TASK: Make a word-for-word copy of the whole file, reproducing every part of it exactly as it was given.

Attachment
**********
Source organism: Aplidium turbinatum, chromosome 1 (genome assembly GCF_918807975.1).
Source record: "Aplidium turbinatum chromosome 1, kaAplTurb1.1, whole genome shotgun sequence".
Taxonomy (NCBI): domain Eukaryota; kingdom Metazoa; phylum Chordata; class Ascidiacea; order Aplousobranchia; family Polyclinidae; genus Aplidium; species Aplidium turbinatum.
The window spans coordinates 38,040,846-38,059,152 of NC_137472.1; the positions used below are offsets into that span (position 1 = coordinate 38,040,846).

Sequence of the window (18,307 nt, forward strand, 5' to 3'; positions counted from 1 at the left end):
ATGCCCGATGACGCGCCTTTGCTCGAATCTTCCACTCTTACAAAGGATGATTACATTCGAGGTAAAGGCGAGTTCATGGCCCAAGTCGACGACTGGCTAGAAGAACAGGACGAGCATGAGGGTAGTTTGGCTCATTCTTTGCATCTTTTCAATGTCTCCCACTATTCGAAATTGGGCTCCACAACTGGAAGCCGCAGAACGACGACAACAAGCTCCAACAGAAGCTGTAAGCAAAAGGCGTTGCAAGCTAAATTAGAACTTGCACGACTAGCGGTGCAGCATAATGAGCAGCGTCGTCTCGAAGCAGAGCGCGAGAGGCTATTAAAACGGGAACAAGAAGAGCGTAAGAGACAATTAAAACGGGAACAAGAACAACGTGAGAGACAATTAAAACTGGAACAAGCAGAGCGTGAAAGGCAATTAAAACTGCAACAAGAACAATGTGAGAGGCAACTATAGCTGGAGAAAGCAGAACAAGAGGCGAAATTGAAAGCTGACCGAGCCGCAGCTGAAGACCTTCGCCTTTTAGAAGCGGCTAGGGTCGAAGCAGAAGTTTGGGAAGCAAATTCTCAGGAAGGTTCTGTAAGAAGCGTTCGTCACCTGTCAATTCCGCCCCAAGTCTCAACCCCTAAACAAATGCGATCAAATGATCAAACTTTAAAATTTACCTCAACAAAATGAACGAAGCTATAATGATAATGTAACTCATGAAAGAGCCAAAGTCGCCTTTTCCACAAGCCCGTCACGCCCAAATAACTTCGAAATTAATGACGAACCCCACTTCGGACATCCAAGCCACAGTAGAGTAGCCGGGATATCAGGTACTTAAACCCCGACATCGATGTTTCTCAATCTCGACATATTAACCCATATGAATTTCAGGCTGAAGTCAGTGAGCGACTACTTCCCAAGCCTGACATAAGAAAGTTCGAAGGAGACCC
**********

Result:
Source organism: Aplidium turbinatum, chromosome 1 (genome assembly GCF_918807975.1).
Source record: "Aplidium turbinatum chromosome 1, kaAplTurb1.1, whole genome shotgun sequence".
Taxonomy (NCBI): domain Eukaryota; kingdom Metazoa; phylum Chordata; class Ascidiacea; order Aplousobranchia; family Polyclinidae; genus Aplidium; species Aplidium turbinatum.
The window spans coordinates 38,040,846-38,059,152 of NC_137472.1; the positions used below are offsets into that span (position 1 = coordinate 38,040,846).

Sequence of the window (18,307 nt, forward strand, 5' to 3'; positions counted from 1 at the left end):
ATGCCCGATGACGCGCCTTTGCTCGAATCTTCCACTCTTACAAAGGATGATTACATTCGAGGTAAAGGCGAGTTCATGGCCCAAGTCGACGACTGGCTAGAAGAACAGGACGAGCATGAGGGTAGTTTGGCTCATTCTTTGCATCTTTTCAATGTCTCCCACTATTCGAAATTGGGCTCCACAACTGGAAGCCGCAGAACGACGACAACAAGCTCCAACAGAAGCTGTAAGCAAAAGGCGTTGCAAGCTAAATTAGAACTTGCACGACTAGCGGTGCAGCATAATGAGCAGCGTCGTCTCGAAGCAGAGCGCGAGAGGCTATTAAAACGGGAACAAGAAGAGCGTAAGAGACAATTAAAACGGGAACAAGAACAACGTGAGAGACAATTAAAACTGGAACAAGCAGAGCGTGAAAGGCAATTAAAACTGCAACAAGAACAATGTGAGAGGCAACTATAGCTGGAGAAAGCAGAACAAGAGGCGAAATTGAAAGCTGACCGAGCCGCAGCTGAAGACCTTCGCCTTTTAGAAGCGGCTAGGGTCGAAGCAGAAGTTTGGGAAGCAAATTCTCAGGAAGGTTCTGTAAGAAGCGTTCGTCACCTGTCAATTCCGCCCCAAGTCTCAACCCCTAAACAAATGCGATCAAATGATCAAACTTTAAAATTTACCTCAACAAAATGAACGAAGCTATAATGATAATGTAACTCATGAAAGAGCCAAAGTCGCCTTTTCCACAAGCCCGTCACGCCCAAATAACTTCGAAATTAATGACGAACCCCACTTCGGACATCCAAGCCACAGTAGAGTAGCCGGGATATCAGGTACTTAAACCCCGACATCGATGTTTCTCAATCTCGACATATTAACCCATATGAATTTCAGGCTGAAGTCAGTGAGCGACTACTTCCCAAGCCTGACATAAGAAAGTTCGAAGGAGACCC